Cappadocia, a region of central Anatolia in Turkey, lies within the triangle of Nevsehir, Aksaray, and Kayseri. It is bounded by the now dormant Mount Erciyes in the east and Mount Hasandag in the south. Prehistoric eruptions of these volcanoes blanketed a wide area with a 1,500-foot (450-meter) layer of ash and detritus. The hardening tufa was carved by nature into thousands of distinctive pyramidal rock formations known as “fairy chimneys,” within which generations of settlers have created astounding subterranean cities. Guesses at the total number vary from 30 to 200. Carved from the living rock to a depth of at least twenty stories, and each able to house tens of thousands of people, the underground cities result from 3,000 years of continual adaptation and extension. Derinkuyu and Kaymakli, described below, are only two of such architectural feats in the region.
Who were these intrepid constructors, who built downward instead of upward, and whose houses were framed with shafts and corridors rather than columns and beams? Over millennia Cappadocia has been occupied in turn by invading Lycians, Phrygians, Persians, Greeks, Romans, Arabs, Byzantines, and Seljuk and Ottoman Turks. The indigenous Hittites were probably first to build underground. In the fourteenth century b.c., retreating from Phrygian invaders, they made excavations, normally of no more than two levels. The next major wave of building was not until the fourth century a.d. Always strategically vital, fertile Cappadocia became a Roman province in a.d. 17, and its towns flourished under stable Roman rule. Within about 200 years it became a center of eastern Christianity and when the persecution reached its final peak around a.d. 305, the Christians withdrew to the mountain fastnesses, building secure subterranean places in which to live and worship. The peril passed with the Edict of Toleration (a.d. 313) but reemerged for different reasons under the excesses of iconoclasm (726–843), as well as the incursions of Arabs. The Christian response to renewed threats was to build rock-cut churches and monasteries, often adapting and extending much older underground houses. The Göreme Valley abounds with well-hidden churches and monastic buildings—the number has been estimated at 600 to 3,000—carved out of the soft tufa. Most were built in the tenth century. The Seljuk Turks defeated the Byzantine army at the Battle of Manzikert (a.d. 1071) and then spread over Anatolia. They were followed in the fourteenth century by the Muslim Ottoman Turks. None of these changes put the Christian communities of Anatolia under threat, but by then rock-hewn architecture had become an established cultural expression.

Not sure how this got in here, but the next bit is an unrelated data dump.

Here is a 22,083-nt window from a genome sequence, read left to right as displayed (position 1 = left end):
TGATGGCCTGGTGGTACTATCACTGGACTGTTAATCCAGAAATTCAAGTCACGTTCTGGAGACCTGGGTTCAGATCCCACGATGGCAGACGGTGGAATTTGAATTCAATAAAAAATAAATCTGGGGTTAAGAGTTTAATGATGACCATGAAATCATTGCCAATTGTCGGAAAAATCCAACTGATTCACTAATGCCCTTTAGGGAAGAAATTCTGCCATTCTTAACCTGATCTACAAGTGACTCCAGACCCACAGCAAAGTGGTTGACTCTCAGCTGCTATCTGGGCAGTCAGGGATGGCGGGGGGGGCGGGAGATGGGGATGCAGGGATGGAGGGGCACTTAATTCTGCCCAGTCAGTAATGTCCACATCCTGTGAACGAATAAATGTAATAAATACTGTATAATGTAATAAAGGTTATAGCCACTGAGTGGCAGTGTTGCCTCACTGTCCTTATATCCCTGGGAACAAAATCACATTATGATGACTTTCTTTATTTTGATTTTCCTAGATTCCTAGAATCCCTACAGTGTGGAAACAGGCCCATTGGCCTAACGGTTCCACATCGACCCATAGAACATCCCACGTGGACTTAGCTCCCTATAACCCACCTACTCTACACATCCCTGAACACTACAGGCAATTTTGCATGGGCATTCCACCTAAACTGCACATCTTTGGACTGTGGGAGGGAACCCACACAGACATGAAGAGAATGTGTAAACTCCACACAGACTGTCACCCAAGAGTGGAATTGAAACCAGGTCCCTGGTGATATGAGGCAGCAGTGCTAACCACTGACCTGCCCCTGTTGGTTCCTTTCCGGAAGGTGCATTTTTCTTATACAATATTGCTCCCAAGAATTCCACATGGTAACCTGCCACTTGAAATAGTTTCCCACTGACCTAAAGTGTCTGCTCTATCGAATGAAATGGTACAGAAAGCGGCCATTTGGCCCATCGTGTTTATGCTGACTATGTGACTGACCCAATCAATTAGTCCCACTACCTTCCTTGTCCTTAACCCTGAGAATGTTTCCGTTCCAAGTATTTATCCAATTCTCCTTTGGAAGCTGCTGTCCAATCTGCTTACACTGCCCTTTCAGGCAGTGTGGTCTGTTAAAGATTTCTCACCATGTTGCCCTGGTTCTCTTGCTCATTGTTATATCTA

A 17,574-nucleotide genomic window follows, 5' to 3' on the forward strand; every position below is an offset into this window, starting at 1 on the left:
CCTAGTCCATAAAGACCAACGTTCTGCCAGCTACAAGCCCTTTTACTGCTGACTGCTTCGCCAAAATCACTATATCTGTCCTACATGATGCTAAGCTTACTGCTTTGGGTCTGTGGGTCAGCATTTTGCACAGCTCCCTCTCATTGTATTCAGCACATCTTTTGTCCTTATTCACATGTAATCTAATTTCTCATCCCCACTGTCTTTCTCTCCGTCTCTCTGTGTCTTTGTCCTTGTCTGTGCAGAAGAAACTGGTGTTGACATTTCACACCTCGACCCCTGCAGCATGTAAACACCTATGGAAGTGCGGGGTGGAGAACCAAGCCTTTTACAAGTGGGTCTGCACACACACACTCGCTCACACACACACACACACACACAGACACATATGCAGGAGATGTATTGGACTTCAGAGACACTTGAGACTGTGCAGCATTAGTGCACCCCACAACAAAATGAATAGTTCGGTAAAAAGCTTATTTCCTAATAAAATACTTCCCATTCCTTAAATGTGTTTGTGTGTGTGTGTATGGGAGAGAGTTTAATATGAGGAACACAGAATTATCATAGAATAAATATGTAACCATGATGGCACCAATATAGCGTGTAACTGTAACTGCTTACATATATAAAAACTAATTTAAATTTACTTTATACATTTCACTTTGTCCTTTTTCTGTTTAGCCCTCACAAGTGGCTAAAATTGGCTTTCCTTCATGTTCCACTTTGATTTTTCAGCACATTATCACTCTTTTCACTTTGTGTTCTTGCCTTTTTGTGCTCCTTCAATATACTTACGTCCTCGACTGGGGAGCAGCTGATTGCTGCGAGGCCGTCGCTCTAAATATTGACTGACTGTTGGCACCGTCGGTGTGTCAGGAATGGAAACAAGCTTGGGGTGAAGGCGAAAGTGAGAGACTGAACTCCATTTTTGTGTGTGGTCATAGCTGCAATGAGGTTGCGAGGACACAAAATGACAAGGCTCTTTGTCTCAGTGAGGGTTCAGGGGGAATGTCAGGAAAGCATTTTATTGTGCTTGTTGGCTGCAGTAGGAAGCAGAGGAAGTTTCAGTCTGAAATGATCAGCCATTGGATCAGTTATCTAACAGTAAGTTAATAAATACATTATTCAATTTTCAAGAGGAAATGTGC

At the beginning of the twentieth century, a Jesuit named Guillaume de Jerphanion began a long study
of the well-preserved wall paintings that adorned many of the churches. International interest in Cappadocia was awakened when he published his research in 1925, but the great underground cities were not discovered until the 1960s. Two of the largest so far unearthed are Derinkuyu, located in 1963, and Kaymakli, 6 miles (10 kilometers) to the south, a year later. They were once joined by a well-ventilated tunnel, almost certainly wide enough to allow three people to walk abreast.
Derinkuyu, probably dating from the eighth century and capable of housing a population of between 10,000 and 20,000 inhabitants, was built around a 280-foot-deep (84-meter) main air shaft. The ventilation system had at least fifty smaller vertical vents linked by narrow horizontal corridors. This network formed a multistory building “frame,” so to speak, and rooms—very comfortable living spaces, community kitchens, meeting rooms, chapels, stores, and even cemeteries—were cut to open from it. To date, eight levels have been excavated to a depth of 165 feet (55 meters), with twelve or more still buried. The top three levels appear to have been used as private and communal living quarters. Some scholars believe that each family unit had its own living room, bedroom, kitchen, toilet, and assorted storerooms. The lower levels housed storerooms and churches, and the lowest was a last resort of retreat in times of danger. It is possible that Derinkuyu was not permanently inhabited but served as a refuge at such times. Security was thus the main determinant in its planning: entrances were small and defensible, the ventilation outlets were carefully hidden, and there were several wells and a large cistern at the lowest level. Each section of the city could be isolated by large stone gates. Kaymakli was much the same, but only four of the eight levels remain accessible. The cities were last occupied during an Egyptian invasion in 1839.
Because of its unique geomorphic and cultural features, the entire region was added to UNESCO’s World Heritage List in 1985. At the beginning of the twenty-first century, the underground cities, constructed as they are of soft tufa, are under threat from two main sources. Increasing tourism is exposing them to accidental and, sadly, deliberate damage. More significant, climatic changes are turning the once-fertile surrounding agricultural land to desert. As farmers leave, the ecology changes: rainwater, once absorbed by vegetation, now permeates the soil, damaging the subterranean structures. Although appropriate technology is available to at least reduce deterioration, the severity of the problem and the fragility of the stone limit its application to the fascinating underground cities of Cappadocia.